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What is Proof-Texting?

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  • Written By: Jessica Ellis
  • Edited By: Bronwyn Harris
  • Last Modified Date: 09 October 2014
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Proof-texting is the use of out-of-context quotes to support an argument. Most often, proof-texting is used in the quoting of religious texts, although scholarly texts are often used. The technique is somewhat related to and is often combined with sophistry, which uses garbled logic to support an illogical claim. Proof-texting is generally disdained by experts as an attempt to deceive a gullible audience, and is often considered a logical fallacy of authoritarian bias.

In a typical proof-text, a person will use a quote, often a Biblical verse, as evidence for their related argument. For example, if a person was arguing that it is fine to disobey speed limits on roads, they might point out that the texts of their religion say that only God’s law matters, and since God didn’t set the speed limit, there is no reason to follow it.

This type of argument is frequently called the fallacy of appeal to authority. In this use of incorrect logic, the arguer basis their position on an idea handed down by an authority figure, such as God. Most proof-texting bases itself on the presumed infallibility of its authority figure. In other words, it doesn’t matter if the argument makes any sense, if the authority figure said it, it must be true.

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Another method of proof-texting is by bringing together two quotes from the same source as conclusive evidence for an argument. In this form the arguer suggests that because both quotes come from an authoritative source, they are not only true but must be related. For example, if a book began with the line “Joe shot himself,” and ended with the line “and they all lived happily ever after,” a proof-texter might imply that everyone lived happily because Joe shot himself, which is by no means a necessary logical conclusion.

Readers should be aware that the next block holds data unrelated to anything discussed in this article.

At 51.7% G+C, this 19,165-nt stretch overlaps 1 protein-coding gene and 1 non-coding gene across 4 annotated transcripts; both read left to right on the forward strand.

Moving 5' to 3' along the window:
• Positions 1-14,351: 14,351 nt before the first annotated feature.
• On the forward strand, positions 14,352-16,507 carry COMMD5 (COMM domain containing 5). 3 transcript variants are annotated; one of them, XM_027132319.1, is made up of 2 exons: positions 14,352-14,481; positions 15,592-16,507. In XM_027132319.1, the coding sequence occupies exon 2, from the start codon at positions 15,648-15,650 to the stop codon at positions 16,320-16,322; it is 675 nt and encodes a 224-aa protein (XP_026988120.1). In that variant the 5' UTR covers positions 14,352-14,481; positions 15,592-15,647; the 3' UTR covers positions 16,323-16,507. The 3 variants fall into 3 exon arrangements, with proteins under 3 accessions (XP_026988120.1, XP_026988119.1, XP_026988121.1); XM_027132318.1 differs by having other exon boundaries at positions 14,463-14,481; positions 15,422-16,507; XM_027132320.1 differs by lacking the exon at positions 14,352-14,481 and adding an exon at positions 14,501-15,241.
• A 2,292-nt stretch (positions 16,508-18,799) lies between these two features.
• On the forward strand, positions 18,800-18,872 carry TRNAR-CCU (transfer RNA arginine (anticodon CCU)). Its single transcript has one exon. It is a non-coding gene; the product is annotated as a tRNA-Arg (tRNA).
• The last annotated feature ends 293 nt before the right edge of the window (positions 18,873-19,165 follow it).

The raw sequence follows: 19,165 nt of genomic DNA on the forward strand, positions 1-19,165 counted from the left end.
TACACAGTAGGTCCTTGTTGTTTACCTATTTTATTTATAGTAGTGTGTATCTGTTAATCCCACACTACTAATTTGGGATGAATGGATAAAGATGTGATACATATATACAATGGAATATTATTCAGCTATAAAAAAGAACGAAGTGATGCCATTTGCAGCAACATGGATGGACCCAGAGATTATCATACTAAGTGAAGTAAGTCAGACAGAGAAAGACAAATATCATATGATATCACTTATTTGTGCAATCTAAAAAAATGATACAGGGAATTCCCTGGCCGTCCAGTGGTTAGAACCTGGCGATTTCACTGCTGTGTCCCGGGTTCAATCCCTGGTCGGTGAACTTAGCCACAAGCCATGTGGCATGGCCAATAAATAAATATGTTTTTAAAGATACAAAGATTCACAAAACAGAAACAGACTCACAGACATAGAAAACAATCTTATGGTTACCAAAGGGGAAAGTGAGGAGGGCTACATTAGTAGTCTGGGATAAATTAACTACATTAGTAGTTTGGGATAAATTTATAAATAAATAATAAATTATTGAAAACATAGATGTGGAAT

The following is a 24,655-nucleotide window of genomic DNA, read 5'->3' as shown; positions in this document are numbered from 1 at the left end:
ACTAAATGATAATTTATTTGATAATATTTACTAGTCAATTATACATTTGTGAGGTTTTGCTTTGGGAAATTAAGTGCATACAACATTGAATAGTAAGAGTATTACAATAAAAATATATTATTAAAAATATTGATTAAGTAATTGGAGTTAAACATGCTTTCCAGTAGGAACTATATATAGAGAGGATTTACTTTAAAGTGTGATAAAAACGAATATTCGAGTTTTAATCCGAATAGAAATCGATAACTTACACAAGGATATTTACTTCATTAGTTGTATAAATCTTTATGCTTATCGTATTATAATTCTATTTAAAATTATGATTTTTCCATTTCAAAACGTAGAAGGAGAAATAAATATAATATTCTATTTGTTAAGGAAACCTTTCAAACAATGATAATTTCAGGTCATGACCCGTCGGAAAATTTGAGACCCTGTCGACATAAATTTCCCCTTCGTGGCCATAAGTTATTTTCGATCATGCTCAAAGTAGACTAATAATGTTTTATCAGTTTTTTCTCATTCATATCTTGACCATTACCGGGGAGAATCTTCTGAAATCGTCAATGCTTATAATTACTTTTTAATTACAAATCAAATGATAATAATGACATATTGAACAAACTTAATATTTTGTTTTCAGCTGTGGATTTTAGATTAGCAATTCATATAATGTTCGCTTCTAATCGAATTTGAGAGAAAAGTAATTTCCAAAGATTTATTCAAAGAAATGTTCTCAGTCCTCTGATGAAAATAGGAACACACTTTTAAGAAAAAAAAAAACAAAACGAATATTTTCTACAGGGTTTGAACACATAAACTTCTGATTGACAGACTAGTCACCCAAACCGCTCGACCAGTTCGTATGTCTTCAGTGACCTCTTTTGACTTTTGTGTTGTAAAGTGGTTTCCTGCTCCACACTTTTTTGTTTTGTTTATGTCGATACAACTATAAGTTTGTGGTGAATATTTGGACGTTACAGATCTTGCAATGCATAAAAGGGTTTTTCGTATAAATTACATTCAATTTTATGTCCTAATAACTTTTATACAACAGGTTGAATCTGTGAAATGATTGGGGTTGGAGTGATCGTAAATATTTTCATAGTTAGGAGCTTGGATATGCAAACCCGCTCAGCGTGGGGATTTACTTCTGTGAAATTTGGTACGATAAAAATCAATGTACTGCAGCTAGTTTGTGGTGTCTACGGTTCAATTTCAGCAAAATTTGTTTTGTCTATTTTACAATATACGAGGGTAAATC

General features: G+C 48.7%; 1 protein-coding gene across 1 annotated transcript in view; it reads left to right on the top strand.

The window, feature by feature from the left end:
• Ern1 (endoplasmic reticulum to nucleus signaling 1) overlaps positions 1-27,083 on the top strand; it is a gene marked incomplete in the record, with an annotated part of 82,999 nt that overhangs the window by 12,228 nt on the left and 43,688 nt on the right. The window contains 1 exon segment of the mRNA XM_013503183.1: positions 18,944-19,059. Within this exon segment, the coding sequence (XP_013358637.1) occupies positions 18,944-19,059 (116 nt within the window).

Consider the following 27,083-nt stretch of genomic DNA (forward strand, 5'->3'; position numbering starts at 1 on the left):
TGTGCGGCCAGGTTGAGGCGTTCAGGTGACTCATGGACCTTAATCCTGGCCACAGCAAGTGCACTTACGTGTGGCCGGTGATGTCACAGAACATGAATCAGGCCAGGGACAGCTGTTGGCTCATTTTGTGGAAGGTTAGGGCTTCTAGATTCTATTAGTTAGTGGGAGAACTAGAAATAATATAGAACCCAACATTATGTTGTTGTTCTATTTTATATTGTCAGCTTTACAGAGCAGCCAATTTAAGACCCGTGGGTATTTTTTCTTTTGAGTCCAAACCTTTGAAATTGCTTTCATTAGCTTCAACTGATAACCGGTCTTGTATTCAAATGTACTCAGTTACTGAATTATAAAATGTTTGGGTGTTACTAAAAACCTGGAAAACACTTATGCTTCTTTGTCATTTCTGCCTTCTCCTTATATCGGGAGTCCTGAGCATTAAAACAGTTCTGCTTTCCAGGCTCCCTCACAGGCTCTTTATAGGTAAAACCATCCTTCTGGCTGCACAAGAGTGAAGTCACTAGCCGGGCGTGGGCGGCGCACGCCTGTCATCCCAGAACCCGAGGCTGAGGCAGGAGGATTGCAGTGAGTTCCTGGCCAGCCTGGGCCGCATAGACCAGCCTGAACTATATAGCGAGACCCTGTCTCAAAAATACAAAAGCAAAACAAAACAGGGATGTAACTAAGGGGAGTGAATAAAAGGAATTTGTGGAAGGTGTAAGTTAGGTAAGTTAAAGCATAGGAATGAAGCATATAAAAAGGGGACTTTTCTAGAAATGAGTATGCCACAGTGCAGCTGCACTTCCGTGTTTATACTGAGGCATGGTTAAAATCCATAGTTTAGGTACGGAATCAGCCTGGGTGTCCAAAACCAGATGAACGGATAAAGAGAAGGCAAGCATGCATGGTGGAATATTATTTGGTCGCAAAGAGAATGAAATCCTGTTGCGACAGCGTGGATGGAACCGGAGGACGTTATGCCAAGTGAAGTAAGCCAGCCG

The bad reputation of proof-texting lies in its ignorance of context. While it is of course possible to draw arguments and connections logically from religious or scholarly texts, the context of the quote is often deliberately ignored to aid an argument. Occasionally, an out-of-context proof-text can be used to argue the absolute reverse of the original quote. For instance, in the example “Joe shot himself,” the reader is left with a possibly incomplete picture. If the actual sentence is contextually sarcastic or ironic, it could very well mean that Joe didn’t shoot himself.

Proponents of proof-texting suggest that, because of its unfavorable reputation, any use of textual support is now too easily dismissed as inherently fallacious. This practice in itself is a logical fallacy, commonly referred to as a “fallacy fallacy.” It is certainly possible to build a logically sound argument using textual support from authoritative sources, and this practice forms the basis of many religious and scholastic teaching. With proper attention to context, proof-texting can be a useful tool in teaching.

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